System Review - The Retro Duo 3.0
This is a review on the new and popular gaming system Retro Duo 3.0. The system supports NES and SNES cartridges, along with Japanese FAMICOM games.
The Retro Duo - Better than Ever
We are all formiliar with Nintendo's gaming systems. It was, in fact, the Nintendo Entertainment System (NES) that brought the world back to in home gaming. All of the modern gaming consoles owe a lot of their success to Nintendo's innovation and efforts in making this idea of gaming popular. People had thought in home gaming was dead, just before the release of NES; little did they know that it had just begun. The NES brought us into a world of gaming that we had never experienced before. With such hits as Super Mario Bros. and Donkey Kong, Nintendo secured it's place as in the gaming history legends.
They continued their incredible success with the next generations most successful console; the Super Nintendo Entertainment System (SNES). The SNES really hit the ball out of the park. This console was phenomenal success, even lasting well into the 32bit console era. Nintendo's Super Mario World still remains one of the most well known games. People from around the world have enjoyed this game for nearly 20 years! None of these classic games or consoles are produced anymore, however. That means that these old consoles can be very pricey, despite the age of them. Is all hope lost for reliving these nostalgic classics?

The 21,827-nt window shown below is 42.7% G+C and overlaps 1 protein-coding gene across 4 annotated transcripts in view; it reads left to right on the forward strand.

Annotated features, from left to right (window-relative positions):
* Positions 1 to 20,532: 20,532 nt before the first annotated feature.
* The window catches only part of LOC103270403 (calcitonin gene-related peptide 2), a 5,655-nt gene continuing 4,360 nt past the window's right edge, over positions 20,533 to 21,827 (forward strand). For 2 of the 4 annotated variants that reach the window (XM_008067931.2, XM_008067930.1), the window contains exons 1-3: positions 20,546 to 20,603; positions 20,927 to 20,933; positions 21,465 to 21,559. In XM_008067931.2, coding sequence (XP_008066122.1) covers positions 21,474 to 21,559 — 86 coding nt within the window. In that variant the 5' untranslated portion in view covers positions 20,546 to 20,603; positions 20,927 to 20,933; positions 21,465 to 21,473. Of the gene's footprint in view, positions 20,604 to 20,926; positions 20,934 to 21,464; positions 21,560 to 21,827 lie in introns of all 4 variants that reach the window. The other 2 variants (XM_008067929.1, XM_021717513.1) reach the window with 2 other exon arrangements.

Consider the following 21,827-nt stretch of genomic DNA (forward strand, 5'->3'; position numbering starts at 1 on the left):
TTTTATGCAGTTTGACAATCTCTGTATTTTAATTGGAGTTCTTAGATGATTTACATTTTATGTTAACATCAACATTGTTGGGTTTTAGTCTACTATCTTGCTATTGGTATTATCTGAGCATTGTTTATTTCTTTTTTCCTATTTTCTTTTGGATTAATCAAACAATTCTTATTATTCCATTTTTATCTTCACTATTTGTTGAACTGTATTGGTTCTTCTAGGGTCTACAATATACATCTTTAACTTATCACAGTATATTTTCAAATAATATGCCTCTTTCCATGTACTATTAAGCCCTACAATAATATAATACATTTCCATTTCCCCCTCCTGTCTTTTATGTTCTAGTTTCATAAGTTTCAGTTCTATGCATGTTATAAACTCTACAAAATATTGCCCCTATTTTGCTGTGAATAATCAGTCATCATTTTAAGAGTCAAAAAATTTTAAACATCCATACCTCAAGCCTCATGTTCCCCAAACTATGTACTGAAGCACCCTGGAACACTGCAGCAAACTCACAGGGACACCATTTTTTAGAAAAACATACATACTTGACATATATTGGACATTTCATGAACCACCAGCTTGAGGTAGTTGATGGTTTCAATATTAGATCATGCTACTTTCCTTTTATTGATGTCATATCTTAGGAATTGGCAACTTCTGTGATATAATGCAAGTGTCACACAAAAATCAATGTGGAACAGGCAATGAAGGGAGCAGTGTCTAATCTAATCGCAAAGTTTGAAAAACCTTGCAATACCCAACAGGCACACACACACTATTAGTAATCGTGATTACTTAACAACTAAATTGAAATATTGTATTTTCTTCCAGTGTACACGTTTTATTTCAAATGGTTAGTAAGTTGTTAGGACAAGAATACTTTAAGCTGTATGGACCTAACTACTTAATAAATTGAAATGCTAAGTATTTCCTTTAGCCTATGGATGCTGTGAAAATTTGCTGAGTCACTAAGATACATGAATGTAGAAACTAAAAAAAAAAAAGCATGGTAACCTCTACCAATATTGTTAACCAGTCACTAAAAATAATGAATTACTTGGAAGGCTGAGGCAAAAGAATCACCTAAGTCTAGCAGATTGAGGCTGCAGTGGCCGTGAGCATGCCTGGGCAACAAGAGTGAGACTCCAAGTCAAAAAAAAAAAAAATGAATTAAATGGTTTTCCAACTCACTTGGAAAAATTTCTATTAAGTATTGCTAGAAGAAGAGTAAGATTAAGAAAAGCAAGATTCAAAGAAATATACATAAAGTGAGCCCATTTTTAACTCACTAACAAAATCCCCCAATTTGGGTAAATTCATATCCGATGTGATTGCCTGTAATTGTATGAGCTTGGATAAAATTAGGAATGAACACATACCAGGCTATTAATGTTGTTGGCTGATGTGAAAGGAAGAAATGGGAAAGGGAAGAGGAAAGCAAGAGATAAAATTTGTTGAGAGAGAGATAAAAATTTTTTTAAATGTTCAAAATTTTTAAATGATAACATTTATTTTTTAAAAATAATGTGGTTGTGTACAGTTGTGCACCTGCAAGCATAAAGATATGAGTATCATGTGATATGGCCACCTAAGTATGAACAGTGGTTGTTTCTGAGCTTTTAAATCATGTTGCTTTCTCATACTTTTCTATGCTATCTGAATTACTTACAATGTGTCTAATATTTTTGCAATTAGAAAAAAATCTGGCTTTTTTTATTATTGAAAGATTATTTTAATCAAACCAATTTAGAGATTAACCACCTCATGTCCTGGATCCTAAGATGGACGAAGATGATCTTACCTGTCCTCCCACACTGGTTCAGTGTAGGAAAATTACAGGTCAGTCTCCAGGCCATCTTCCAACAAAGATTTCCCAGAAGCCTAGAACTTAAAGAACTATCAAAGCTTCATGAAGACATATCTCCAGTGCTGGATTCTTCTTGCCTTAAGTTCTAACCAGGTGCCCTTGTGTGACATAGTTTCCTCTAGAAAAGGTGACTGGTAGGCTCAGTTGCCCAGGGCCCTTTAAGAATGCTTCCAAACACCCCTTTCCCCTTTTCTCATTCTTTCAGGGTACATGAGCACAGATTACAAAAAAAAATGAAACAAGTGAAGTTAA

It would have been, had it not been the desire to keep them alive from popular gaming companies. One of these companies released a console that has a cartridge slot for both the NES and SNES. This console is the Retro Duo 3.0. The Retro Duo is a console that allows you to play most of your old favorites on one brand new system. The sleek and slim design saves you space, while specially placed air vents ensure that your trip down memory lane is one way. No overheating from this system. It also works with most NES and SNES games including imports from Japan, and will accept all 16-bit controllers.
Through the testing of the Retro Duo, we have come to find no real problems. The system worked right out of the box, with no abuse or blowing on the old cartridges. It just simply worked. Some have reported that the colors and sound quality are comparable to the original system. All around, we have concluded, at the incredible price of 49.99, the Retro Duo 3.0 is well worth the money. But is there really any price to pay to travel back in time?